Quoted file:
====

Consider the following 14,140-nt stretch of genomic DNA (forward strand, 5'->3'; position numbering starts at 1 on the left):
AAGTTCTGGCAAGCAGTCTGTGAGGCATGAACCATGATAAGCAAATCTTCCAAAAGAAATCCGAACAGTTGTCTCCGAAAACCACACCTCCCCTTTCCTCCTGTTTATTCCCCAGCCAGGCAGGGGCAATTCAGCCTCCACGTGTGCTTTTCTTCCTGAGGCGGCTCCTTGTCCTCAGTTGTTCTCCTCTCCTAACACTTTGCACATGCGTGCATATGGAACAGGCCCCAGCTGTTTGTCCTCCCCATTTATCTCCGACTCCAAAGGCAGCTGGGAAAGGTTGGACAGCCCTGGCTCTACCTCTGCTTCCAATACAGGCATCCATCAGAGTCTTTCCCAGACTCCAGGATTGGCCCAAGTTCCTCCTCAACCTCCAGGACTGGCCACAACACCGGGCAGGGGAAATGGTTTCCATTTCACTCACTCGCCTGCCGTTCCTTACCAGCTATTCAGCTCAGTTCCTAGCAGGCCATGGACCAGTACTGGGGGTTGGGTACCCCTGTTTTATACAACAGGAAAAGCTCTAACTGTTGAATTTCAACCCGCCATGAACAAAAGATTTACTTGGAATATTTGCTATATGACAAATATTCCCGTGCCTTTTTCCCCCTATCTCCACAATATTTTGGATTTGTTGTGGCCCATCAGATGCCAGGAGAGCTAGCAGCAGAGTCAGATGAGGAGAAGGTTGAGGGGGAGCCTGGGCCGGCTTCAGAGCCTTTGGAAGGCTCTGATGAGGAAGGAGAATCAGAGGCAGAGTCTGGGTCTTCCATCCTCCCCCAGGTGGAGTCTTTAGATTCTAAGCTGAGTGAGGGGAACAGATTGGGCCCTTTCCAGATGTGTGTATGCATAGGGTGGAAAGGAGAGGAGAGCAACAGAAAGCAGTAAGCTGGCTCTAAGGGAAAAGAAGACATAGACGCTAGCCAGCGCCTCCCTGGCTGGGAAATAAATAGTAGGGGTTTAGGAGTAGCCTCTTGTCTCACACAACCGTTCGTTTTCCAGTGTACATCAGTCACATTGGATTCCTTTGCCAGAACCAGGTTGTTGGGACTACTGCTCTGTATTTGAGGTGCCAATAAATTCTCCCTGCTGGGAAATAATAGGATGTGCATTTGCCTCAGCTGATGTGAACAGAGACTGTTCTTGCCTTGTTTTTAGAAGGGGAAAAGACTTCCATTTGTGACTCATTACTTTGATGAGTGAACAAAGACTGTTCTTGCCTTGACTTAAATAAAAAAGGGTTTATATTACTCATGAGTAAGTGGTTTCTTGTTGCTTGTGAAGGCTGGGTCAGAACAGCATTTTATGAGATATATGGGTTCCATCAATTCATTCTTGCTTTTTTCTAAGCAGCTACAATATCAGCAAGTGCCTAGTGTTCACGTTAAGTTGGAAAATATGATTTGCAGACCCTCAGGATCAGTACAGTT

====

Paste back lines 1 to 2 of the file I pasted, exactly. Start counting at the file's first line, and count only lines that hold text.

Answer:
Consider the following 14,140-nt stretch of genomic DNA (forward strand, 5'->3'; position numbering starts at 1 on the left):
AAGTTCTGGCAAGCAGTCTGTGAGGCATGAACCATGATAAGCAAATCTTCCAAAAGAAATCCGAACAGTTGTCTCCGAAAACCACACCTCCCCTTTCCTCCTGTTTATTCCCCAGCCAGGCAGGGGCAATTCAGCCTCCACGTGTGCTTTTCTTCCTGAGGCGGCTCCTTGTCCTCAGTTGTTCTCCTCTCCTAACACTTTGCACATGCGTGCATATGGAACAGGCCCCAGCTGTTTGTCCTCCCCATTTATCTCCGACTCCAAAGGCAGCTGGGAAAGGTTGGACAGCCCTGGCTCTACCTCTGCTTCCAATACAGGCATCCATCAGAGTCTTTCCCAGACTCCAGGATTGGCCCAAGTTCCTCCTCAACCTCCAGGACTGGCCACAACACCGGGCAGGGGAAATGGTTTCCATTTCACTCACTCGCCTGCCGTTCCTTACCAGCTATTCAGCTCAGTTCCTAGCAGGCCATGGACCAGTACTGGGGGTTGGGTACCCCTGTTTTATACAACAGGAAAAGCTCTAACTGTTGAATTTCAACCCGCCATGAACAAAAGATTTACTTGGAATATTTGCTATATGACAAATATTCCCGTGCCTTTTTCCCCCTATCTCCACAATATTTTGGATTTGTTGTGGCCCATCAGATGCCAGGAGAGCTAGCAGCAGAGTCAGATGAGGAGAAGGTTGAGGGGGAGCCTGGGCCGGCTTCAGAGCCTTTGGAAGGCTCTGATGAGGAAGGAGAATCAGAGGCAGAGTCTGGGTCTTCCATCCTCCCCCAGGTGGAGTCTTTAGATTCTAAGCTGAGTGAGGGGAACAGATTGGGCCCTTTCCAGATGTGTGTATGCATAGGGTGGAAAGGAGAGGAGAGCAACAGAAAGCAGTAAGCTGGCTCTAAGGGAAAAGAAGACATAGACGCTAGCCAGCGCCTCCCTGGCTGGGAAATAAATAGTAGGGGTTTAGGAGTAGCCTCTTGTCTCACACAACCGTTCGTTTTCCAGTGTACATCAGTCACATTGGATTCCTTTGCCAGAACCAGGTTGTTGGGACTACTGCTCTGTATTTGAGGTGCCAATAAATTCTCCCTGCTGGGAAATAATAGGATGTGCATTTGCCTCAGCTGATGTGAACAGAGACTGTTCTTGCCTTGTTTTTAGAAGGGGAAAAGACTTCCATTTGTGACTCATTACTTTGATGAGTGAACAAAGACTGTTCTTGCCTTGACTTAAATAAAAAAGGGTTTATATTACTCATGAGTAAGTGGTTTCTTGTTGCTTGTGAAGGCTGGGTCAGAACAGCATTTTATGAGATATATGGGTTCCATCAATTCATTCTTGCTTTTTTCTAAGCAGCTACAATATCAGCAAGTGCCTAGTGTTCACGTTAAGTTGGAAAATATGATTTGCAGACCCTCAGGATCAGTACAGTT